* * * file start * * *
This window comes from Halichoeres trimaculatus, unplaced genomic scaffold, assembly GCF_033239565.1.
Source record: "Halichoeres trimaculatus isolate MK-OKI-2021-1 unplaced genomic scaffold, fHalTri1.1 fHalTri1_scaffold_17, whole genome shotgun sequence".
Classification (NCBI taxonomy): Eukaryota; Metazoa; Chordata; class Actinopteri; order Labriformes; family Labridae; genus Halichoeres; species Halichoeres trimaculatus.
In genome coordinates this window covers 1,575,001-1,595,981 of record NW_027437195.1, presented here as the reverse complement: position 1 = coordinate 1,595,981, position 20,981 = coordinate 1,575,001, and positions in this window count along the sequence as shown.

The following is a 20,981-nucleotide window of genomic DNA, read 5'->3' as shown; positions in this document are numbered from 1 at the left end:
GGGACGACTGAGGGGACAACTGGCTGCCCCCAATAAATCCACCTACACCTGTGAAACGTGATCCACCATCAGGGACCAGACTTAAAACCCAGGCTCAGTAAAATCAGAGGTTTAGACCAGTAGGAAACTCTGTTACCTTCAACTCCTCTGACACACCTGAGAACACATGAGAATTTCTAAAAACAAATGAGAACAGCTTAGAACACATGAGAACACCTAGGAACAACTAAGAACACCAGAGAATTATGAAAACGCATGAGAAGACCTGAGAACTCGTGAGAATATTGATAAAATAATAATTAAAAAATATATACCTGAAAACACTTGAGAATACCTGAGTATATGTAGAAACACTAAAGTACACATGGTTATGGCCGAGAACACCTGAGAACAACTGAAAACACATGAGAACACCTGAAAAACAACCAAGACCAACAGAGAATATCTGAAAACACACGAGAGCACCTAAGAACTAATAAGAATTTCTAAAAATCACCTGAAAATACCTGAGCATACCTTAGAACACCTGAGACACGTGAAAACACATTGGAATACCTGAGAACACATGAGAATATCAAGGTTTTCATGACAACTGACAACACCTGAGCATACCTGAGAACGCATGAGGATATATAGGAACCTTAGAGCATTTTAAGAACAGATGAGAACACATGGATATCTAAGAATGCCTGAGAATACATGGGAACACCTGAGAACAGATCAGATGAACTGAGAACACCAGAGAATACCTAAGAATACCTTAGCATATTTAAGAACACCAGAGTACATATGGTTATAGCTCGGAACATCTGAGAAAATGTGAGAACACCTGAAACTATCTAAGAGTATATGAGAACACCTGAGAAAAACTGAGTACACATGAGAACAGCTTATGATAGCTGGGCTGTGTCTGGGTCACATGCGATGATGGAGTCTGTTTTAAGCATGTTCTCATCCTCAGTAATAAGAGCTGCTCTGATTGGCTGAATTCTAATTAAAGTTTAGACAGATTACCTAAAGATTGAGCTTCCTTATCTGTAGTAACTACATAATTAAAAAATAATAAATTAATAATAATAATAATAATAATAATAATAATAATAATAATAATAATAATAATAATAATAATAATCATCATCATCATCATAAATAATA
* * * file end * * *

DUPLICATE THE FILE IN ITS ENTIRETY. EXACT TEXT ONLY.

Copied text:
This window comes from Halichoeres trimaculatus, unplaced genomic scaffold, assembly GCF_033239565.1.
Source record: "Halichoeres trimaculatus isolate MK-OKI-2021-1 unplaced genomic scaffold, fHalTri1.1 fHalTri1_scaffold_17, whole genome shotgun sequence".
Classification (NCBI taxonomy): Eukaryota; Metazoa; Chordata; class Actinopteri; order Labriformes; family Labridae; genus Halichoeres; species Halichoeres trimaculatus.
In genome coordinates this window covers 1,575,001-1,595,981 of record NW_027437195.1, presented here as the reverse complement: position 1 = coordinate 1,595,981, position 20,981 = coordinate 1,575,001, and positions in this window count along the sequence as shown.

The following is a 20,981-nucleotide window of genomic DNA, read 5'->3' as shown; positions in this document are numbered from 1 at the left end:
GGGACGACTGAGGGGACAACTGGCTGCCCCCAATAAATCCACCTACACCTGTGAAACGTGATCCACCATCAGGGACCAGACTTAAAACCCAGGCTCAGTAAAATCAGAGGTTTAGACCAGTAGGAAACTCTGTTACCTTCAACTCCTCTGACACACCTGAGAACACATGAGAATTTCTAAAAACAAATGAGAACAGCTTAGAACACATGAGAACACCTAGGAACAACTAAGAACACCAGAGAATTATGAAAACGCATGAGAAGACCTGAGAACTCGTGAGAATATTGATAAAATAATAATTAAAAAATATATACCTGAAAACACTTGAGAATACCTGAGTATATGTAGAAACACTAAAGTACACATGGTTATGGCCGAGAACACCTGAGAACAACTGAAAACACATGAGAACACCTGAAAAACAACCAAGACCAACAGAGAATATCTGAAAACACACGAGAGCACCTAAGAACTAATAAGAATTTCTAAAAATCACCTGAAAATACCTGAGCATACCTTAGAACACCTGAGACACGTGAAAACACATTGGAATACCTGAGAACACATGAGAATATCAAGGTTTTCATGACAACTGACAACACCTGAGCATACCTGAGAACGCATGAGGATATATAGGAACCTTAGAGCATTTTAAGAACAGATGAGAACACATGGATATCTAAGAATGCCTGAGAATACATGGGAACACCTGAGAACAGATCAGATGAACTGAGAACACCAGAGAATACCTAAGAATACCTTAGCATATTTAAGAACACCAGAGTACATATGGTTATAGCTCGGAACATCTGAGAAAATGTGAGAACACCTGAAACTATCTAAGAGTATATGAGAACACCTGAGAAAAACTGAGTACACATGAGAACAGCTTATGATAGCTGGGCTGTGTCTGGGTCACATGCGATGATGGAGTCTGTTTTAAGCATGTTCTCATCCTCAGTAATAAGAGCTGCTCTGATTGGCTGAATTCTAATTAAAGTTTAGACAGATTACCTAAAGATTGAGCTTCCTTATCTGTAGTAACTACATAATTAAAAAATAATAAATTAATAATAATAATAATAATAATAATAATAATAATAATAATAATAATAATAATAATAATAATAATCATCATCATCATCATAAATAATA